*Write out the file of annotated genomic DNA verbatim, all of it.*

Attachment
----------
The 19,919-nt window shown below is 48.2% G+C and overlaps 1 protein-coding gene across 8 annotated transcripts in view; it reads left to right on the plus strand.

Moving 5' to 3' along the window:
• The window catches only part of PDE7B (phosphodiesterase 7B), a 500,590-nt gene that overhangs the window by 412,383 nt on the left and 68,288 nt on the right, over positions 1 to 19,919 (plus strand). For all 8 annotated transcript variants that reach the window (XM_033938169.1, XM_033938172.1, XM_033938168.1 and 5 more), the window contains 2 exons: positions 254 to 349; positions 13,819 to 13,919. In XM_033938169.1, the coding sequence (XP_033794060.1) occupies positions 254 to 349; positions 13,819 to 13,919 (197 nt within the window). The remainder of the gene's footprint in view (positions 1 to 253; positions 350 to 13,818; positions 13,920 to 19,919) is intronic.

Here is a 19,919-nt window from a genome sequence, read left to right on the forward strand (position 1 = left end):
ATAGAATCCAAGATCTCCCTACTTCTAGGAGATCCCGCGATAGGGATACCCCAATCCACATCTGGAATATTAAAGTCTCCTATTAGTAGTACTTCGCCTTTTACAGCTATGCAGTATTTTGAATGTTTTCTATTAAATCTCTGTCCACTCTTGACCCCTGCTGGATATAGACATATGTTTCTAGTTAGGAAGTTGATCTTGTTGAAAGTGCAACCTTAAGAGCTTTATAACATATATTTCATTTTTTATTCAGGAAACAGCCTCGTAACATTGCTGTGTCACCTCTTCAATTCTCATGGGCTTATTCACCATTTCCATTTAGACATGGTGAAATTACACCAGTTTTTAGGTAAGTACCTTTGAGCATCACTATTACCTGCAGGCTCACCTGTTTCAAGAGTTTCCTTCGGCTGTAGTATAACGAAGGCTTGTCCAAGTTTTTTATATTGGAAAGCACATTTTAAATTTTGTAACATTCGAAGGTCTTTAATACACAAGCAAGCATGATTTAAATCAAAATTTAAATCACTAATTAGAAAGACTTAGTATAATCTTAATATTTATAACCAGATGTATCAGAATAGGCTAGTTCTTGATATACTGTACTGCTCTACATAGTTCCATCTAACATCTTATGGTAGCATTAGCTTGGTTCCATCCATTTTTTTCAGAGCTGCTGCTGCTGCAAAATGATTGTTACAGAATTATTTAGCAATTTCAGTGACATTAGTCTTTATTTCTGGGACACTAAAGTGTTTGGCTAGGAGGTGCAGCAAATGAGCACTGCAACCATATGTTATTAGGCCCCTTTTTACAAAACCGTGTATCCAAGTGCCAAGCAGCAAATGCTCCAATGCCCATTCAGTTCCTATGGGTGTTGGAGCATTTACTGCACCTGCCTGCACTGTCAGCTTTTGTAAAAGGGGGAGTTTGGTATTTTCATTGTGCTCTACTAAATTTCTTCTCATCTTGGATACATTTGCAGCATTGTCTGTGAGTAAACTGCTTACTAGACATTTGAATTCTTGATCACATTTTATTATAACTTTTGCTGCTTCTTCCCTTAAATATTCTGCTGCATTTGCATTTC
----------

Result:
The 19,919-nt window shown below is 48.2% G+C and overlaps 1 protein-coding gene across 8 annotated transcripts in view; it reads left to right on the plus strand.

Moving 5' to 3' along the window:
• The window catches only part of PDE7B (phosphodiesterase 7B), a 500,590-nt gene that overhangs the window by 412,383 nt on the left and 68,288 nt on the right, over positions 1 to 19,919 (plus strand). For all 8 annotated transcript variants that reach the window (XM_033938169.1, XM_033938172.1, XM_033938168.1 and 5 more), the window contains 2 exons: positions 254 to 349; positions 13,819 to 13,919. In XM_033938169.1, the coding sequence (XP_033794060.1) occupies positions 254 to 349; positions 13,819 to 13,919 (197 nt within the window). The remainder of the gene's footprint in view (positions 1 to 253; positions 350 to 13,818; positions 13,920 to 19,919) is intronic.

Here is a 19,919-nt window from a genome sequence, read left to right on the forward strand (position 1 = left end):
ATAGAATCCAAGATCTCCCTACTTCTAGGAGATCCCGCGATAGGGATACCCCAATCCACATCTGGAATATTAAAGTCTCCTATTAGTAGTACTTCGCCTTTTACAGCTATGCAGTATTTTGAATGTTTTCTATTAAATCTCTGTCCACTCTTGACCCCTGCTGGATATAGACATATGTTTCTAGTTAGGAAGTTGATCTTGTTGAAAGTGCAACCTTAAGAGCTTTATAACATATATTTCATTTTTTATTCAGGAAACAGCCTCGTAACATTGCTGTGTCACCTCTTCAATTCTCATGGGCTTATTCACCATTTCCATTTAGACATGGTGAAATTACACCAGTTTTTAGGTAAGTACCTTTGAGCATCACTATTACCTGCAGGCTCACCTGTTTCAAGAGTTTCCTTCGGCTGTAGTATAACGAAGGCTTGTCCAAGTTTTTTATATTGGAAAGCACATTTTAAATTTTGTAACATTCGAAGGTCTTTAATACACAAGCAAGCATGATTTAAATCAAAATTTAAATCACTAATTAGAAAGACTTAGTATAATCTTAATATTTATAACCAGATGTATCAGAATAGGCTAGTTCTTGATATACTGTACTGCTCTACATAGTTCCATCTAACATCTTATGGTAGCATTAGCTTGGTTCCATCCATTTTTTTCAGAGCTGCTGCTGCTGCAAAATGATTGTTACAGAATTATTTAGCAATTTCAGTGACATTAGTCTTTATTTCTGGGACACTAAAGTGTTTGGCTAGGAGGTGCAGCAAATGAGCACTGCAACCATATGTTATTAGGCCCCTTTTTACAAAACCGTGTATCCAAGTGCCAAGCAGCAAATGCTCCAATGCCCATTCAGTTCCTATGGGTGTTGGAGCATTTACTGCACCTGCCTGCACTGTCAGCTTTTGTAAAAGGGGGAGTTTGGTATTTTCATTGTGCTCTACTAAATTTCTTCTCATCTTGGATACATTTGCAGCATTGTCTGTGAGTAAACTGCTTACTAGACATTTGAATTCTTGATCACATTTTATTATAACTTTTGCTGCTTCTTCCCTTAAATATTCTGCTGCATTTGCATTTC